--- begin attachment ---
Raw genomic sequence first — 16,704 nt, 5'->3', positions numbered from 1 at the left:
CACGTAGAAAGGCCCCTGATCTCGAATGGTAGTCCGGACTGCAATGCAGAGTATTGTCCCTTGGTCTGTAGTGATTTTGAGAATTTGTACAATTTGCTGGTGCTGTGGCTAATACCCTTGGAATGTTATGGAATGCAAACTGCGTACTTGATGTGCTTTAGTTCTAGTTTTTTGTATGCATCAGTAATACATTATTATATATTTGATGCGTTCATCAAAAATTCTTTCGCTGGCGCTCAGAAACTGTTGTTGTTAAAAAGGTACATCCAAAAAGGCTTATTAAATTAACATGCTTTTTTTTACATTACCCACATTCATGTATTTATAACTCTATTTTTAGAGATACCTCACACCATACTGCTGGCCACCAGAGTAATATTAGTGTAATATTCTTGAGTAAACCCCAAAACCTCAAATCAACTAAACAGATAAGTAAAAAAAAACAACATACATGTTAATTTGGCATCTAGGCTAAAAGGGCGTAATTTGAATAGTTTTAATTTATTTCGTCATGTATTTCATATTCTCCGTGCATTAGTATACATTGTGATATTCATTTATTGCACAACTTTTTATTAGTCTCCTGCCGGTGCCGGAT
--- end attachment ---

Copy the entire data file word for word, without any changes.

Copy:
Raw genomic sequence first — 16,704 nt, 5'->3', positions numbered from 1 at the left:
CACGTAGAAAGGCCCCTGATCTCGAATGGTAGTCCGGACTGCAATGCAGAGTATTGTCCCTTGGTCTGTAGTGATTTTGAGAATTTGTACAATTTGCTGGTGCTGTGGCTAATACCCTTGGAATGTTATGGAATGCAAACTGCGTACTTGATGTGCTTTAGTTCTAGTTTTTTGTATGCATCAGTAATACATTATTATATATTTGATGCGTTCATCAAAAATTCTTTCGCTGGCGCTCAGAAACTGTTGTTGTTAAAAAGGTACATCCAAAAAGGCTTATTAAATTAACATGCTTTTTTTTACATTACCCACATTCATGTATTTATAACTCTATTTTTAGAGATACCTCACACCATACTGCTGGCCACCAGAGTAATATTAGTGTAATATTCTTGAGTAAACCCCAAAACCTCAAATCAACTAAACAGATAAGTAAAAAAAAACAACATACATGTTAATTTGGCATCTAGGCTAAAAGGGCGTAATTTGAATAGTTTTAATTTATTTCGTCATGTATTTCATATTCTCCGTGCATTAGTATACATTGTGATATTCATTTATTGCACAACTTTTTATTAGTCTCCTGCCGGTGCCGGAT